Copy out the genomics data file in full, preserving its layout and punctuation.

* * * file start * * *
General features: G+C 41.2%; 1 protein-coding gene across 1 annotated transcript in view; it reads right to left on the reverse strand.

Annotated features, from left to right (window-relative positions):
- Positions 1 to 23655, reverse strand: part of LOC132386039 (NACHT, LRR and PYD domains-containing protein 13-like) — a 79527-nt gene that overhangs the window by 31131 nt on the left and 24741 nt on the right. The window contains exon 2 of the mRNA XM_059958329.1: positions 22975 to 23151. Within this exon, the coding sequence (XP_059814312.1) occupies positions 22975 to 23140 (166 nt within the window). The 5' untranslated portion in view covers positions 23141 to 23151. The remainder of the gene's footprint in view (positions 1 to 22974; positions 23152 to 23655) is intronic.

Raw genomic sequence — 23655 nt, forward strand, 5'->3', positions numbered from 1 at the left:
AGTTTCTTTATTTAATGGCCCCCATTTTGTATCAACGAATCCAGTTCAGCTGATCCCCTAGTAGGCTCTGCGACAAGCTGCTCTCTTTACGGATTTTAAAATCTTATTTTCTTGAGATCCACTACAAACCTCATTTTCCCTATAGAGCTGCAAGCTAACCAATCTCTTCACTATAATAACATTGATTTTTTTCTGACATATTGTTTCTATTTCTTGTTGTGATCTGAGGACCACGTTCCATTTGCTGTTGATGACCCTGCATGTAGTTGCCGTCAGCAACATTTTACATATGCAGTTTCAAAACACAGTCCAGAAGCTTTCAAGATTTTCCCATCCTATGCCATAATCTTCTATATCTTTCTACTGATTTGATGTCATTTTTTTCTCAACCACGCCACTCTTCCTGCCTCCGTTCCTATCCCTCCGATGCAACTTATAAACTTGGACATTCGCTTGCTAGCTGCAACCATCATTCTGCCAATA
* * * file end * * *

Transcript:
General features: G+C 41.2%; 1 protein-coding gene across 1 annotated transcript in view; it reads right to left on the reverse strand.

Annotated features, from left to right (window-relative positions):
- Positions 1 to 23655, reverse strand: part of LOC132386039 (NACHT, LRR and PYD domains-containing protein 13-like) — a 79527-nt gene that overhangs the window by 31131 nt on the left and 24741 nt on the right. The window contains exon 2 of the mRNA XM_059958329.1: positions 22975 to 23151. Within this exon, the coding sequence (XP_059814312.1) occupies positions 22975 to 23140 (166 nt within the window). The 5' untranslated portion in view covers positions 23141 to 23151. The remainder of the gene's footprint in view (positions 1 to 22974; positions 23152 to 23655) is intronic.

Raw genomic sequence — 23655 nt, forward strand, 5'->3', positions numbered from 1 at the left:
AGTTTCTTTATTTAATGGCCCCCATTTTGTATCAACGAATCCAGTTCAGCTGATCCCCTAGTAGGCTCTGCGACAAGCTGCTCTCTTTACGGATTTTAAAATCTTATTTTCTTGAGATCCACTACAAACCTCATTTTCCCTATAGAGCTGCAAGCTAACCAATCTCTTCACTATAATAACATTGATTTTTTTCTGACATATTGTTTCTATTTCTTGTTGTGATCTGAGGACCACGTTCCATTTGCTGTTGATGACCCTGCATGTAGTTGCCGTCAGCAACATTTTACATATGCAGTTTCAAAACACAGTCCAGAAGCTTTCAAGATTTTCCCATCCTATGCCATAATCTTCTATATCTTTCTACTGATTTGATGTCATTTTTTTCTCAACCACGCCACTCTTCCTGCCTCCGTTCCTATCCCTCCGATGCAACTTATAAACTTGGACATTCGCTTGCTAGCTGCAACCATCATTCTGCCAATA